Podcast – Viticulture and Boron
Welcome back to Borates Today. Today, we’re going to look at viticulture and boron. Boron is a trace mineral found in red wine and plays an important role in the body’s metabolism. One question often asked is how much boron is there in wine. Well, in red wine, boron concentrations are typically between 0.1 to 10 milligrams per liter as boric acid.
To ensure quality standards are maintained, the International Organization of Vine and Wine, or OIV sets a maximum allowable boric acid concentration limit of 80 milligrams per liter or 14 milligrams per liter of boron.
So, what is the connection between boron, wine, and health? Boron is an essential trace element for plants, including vines. Before a bottle of wine can be opened, vineyard owners know it’s important to ensure that grapevines get the right amount of boron to optimize their health and productivity while growing.
Too little boron can result in yellow blotched leaves, swollen shoots, impaired fruit set, and shot berries. Meanwhile, too much boron can be just as damaging to a vineyard. Boron toxicity occurs with uneven borax application to cure or prevent boron deficiency.
The dark coloration of vine leaves is the first sign of toxicity. As the severity increases, these merge causing the leaves to pucker, wrinkle and die. So the key is to strike a balance between deficiency and excess.
Viticultural practices such as soil type and irrigation directly affect the availability of boron in the environment. Sandy or acidic soils may require additional supplementation with water-soluble fertilizers that contain boron. This way, the vineyard can ensure it has the right amount of boron for optimal health.
In a study into how boron benefits vines, the study concluded that foliar boron treatments are preferable as they yield outcomes much faster than soil applications. The application of boric acid resulted in increased nutrient concentrations of nitrogen, calcium, phosphorus, magnesium, copper, and zinc. But potassium and iron concentrations were reduced.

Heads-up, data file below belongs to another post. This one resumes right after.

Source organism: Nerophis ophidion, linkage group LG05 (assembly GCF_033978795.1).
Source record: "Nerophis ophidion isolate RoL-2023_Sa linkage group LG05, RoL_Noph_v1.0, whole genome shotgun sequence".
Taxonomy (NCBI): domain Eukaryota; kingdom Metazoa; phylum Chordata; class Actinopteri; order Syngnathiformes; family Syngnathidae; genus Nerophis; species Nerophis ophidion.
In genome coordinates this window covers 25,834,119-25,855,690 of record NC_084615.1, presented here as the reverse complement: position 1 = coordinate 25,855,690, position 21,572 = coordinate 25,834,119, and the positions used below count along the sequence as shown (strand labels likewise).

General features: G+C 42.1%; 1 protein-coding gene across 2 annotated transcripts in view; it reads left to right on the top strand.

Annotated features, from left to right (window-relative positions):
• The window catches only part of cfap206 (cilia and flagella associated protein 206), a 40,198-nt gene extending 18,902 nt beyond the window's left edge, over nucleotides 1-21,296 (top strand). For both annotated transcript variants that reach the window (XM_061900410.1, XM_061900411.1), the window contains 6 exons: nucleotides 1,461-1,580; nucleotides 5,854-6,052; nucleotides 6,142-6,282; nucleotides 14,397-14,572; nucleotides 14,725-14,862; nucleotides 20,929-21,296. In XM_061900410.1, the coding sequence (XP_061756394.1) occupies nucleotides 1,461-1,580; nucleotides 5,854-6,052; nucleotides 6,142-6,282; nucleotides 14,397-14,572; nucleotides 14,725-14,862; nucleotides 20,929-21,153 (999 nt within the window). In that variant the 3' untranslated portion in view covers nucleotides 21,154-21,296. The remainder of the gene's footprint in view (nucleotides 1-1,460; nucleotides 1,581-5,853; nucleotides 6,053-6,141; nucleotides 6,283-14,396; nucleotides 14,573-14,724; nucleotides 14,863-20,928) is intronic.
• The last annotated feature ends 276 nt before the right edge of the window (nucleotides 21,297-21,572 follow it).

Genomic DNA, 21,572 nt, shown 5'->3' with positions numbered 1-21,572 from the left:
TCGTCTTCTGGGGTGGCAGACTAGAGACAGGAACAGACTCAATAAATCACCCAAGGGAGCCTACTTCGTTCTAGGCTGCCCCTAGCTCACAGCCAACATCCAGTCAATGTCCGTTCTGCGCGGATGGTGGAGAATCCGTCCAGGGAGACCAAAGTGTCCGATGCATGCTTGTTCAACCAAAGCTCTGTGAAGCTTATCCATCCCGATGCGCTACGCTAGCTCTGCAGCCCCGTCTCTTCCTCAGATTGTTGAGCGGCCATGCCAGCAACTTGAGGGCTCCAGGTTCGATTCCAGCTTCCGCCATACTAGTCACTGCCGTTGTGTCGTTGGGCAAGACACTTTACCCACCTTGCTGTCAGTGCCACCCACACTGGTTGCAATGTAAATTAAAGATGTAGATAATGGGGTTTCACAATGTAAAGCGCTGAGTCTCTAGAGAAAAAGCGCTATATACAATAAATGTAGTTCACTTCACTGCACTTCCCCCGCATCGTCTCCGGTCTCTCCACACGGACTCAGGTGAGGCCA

It was also observed that all other treatments had wide sizes compared to the controlled treatment. Additionally, cluster weight, width, and volumes increased significantly after boric acid treatments, indicating a positive influence on plant growth.
Boric acid applications also affect berry homogeneity, resulting in a more homogenous presentation. The 0.1% boric acid treatment produced the highest soluble solid and maturity index. With rising boron doses, water-soluble dry matter contents were reduced, while acidity values were enhanced.
Treatments with 0.3% boric acid in particular, significantly positively impacted quality, size, and color uniformity. Based on the nutrients and pH levels of the soils under investigation, it was found that foliar nutrient treatments might aid plant growth and development better.
So is a glass of wine beneficial to your health? Well, a moderate amount of wine can benefit your health. A glass of wine contains antioxidants, which help reduce inflammation and protect against cell damage from free radicals. Grapes have a high polyphenol content, an antioxidant that reduces oxidative stress and inflammation.
Compared to white grape varieties, red wine grapes have higher antioxidant levels, so drinking red wine may cause a greater increase in blood antioxidant levels. A two-week study of 40 adults discovered that drinking 400 milliliters of red wine daily enhanced antioxidant capacity.
While there are certainly positive benefits to drinking a glass of red wine each day, it is important to remember that too much alcohol consumption can lead to serious health problems.
And that’s all from Borates Today. We hope that you’ve enjoyed this quick dive into viticulture and boron. Thanks for listening!